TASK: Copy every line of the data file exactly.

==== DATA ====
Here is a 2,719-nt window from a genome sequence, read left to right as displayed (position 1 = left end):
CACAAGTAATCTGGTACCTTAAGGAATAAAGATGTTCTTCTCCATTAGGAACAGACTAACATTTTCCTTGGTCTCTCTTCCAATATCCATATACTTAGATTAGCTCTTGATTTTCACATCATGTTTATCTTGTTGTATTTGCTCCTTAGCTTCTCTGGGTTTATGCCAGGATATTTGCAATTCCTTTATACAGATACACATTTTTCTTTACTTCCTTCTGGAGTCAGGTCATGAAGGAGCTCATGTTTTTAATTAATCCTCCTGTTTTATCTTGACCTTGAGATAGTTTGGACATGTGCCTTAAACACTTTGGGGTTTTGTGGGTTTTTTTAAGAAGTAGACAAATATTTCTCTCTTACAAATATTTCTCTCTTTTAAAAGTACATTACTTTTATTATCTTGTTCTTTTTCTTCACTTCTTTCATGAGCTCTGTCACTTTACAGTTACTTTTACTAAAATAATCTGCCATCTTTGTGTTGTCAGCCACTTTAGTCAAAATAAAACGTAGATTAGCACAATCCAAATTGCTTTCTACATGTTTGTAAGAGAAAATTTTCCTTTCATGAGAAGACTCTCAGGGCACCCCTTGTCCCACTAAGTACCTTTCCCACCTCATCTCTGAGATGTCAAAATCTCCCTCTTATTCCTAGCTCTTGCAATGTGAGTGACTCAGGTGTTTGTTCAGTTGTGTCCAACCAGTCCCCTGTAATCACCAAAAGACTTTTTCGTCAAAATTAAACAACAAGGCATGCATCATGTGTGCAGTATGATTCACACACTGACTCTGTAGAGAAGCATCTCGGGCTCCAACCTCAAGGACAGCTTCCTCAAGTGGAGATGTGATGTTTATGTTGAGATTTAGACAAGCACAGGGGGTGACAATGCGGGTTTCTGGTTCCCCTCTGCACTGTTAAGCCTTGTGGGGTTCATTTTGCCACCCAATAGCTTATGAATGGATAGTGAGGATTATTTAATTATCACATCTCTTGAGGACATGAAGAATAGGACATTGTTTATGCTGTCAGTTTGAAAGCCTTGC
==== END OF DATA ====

Here is a 2,719-nt window from a genome sequence, read left to right as displayed (position 1 = left end):
CACAAGTAATCTGGTACCTTAAGGAATAAAGATGTTCTTCTCCATTAGGAACAGACTAACATTTTCCTTGGTCTCTCTTCCAATATCCATATACTTAGATTAGCTCTTGATTTTCACATCATGTTTATCTTGTTGTATTTGCTCCTTAGCTTCTCTGGGTTTATGCCAGGATATTTGCAATTCCTTTATACAGATACACATTTTTCTTTACTTCCTTCTGGAGTCAGGTCATGAAGGAGCTCATGTTTTTAATTAATCCTCCTGTTTTATCTTGACCTTGAGATAGTTTGGACATGTGCCTTAAACACTTTGGGGTTTTGTGGGTTTTTTTAAGAAGTAGACAAATATTTCTCTCTTACAAATATTTCTCTCTTTTAAAAGTACATTACTTTTATTATCTTGTTCTTTTTCTTCACTTCTTTCATGAGCTCTGTCACTTTACAGTTACTTTTACTAAAATAATCTGCCATCTTTGTGTTGTCAGCCACTTTAGTCAAAATAAAACGTAGATTAGCACAATCCAAATTGCTTTCTACATGTTTGTAAGAGAAAATTTTCCTTTCATGAGAAGACTCTCAGGGCACCCCTTGTCCCACTAAGTACCTTTCCCACCTCATCTCTGAGATGTCAAAATCTCCCTCTTATTCCTAGCTCTTGCAATGTGAGTGACTCAGGTGTTTGTTCAGTTGTGTCCAACCAGTCCCCTGTAATCACCAAAAGACTTTTTCGTCAAAATTAAACAACAAGGCATGCATCATGTGTGCAGTATGATTCACACACTGACTCTGTAGAGAAGCATCTCGGGCTCCAACCTCAAGGACAGCTTCCTCAAGTGGAGATGTGATGTTTATGTTGAGATTTAGACAAGCACAGGGGGTGACAATGCGGGTTTCTGGTTCCCCTCTGCACTGTTAAGCCTTGTGGGGTTCATTTTGCCACCCAATAGCTTATGAATGGATAGTGAGGATTATTTAATTATCACATCTCTTGAGGACATGAAGAATAGGACATTGTTTATGCTGTCAGTTTGAAAGCCTTGC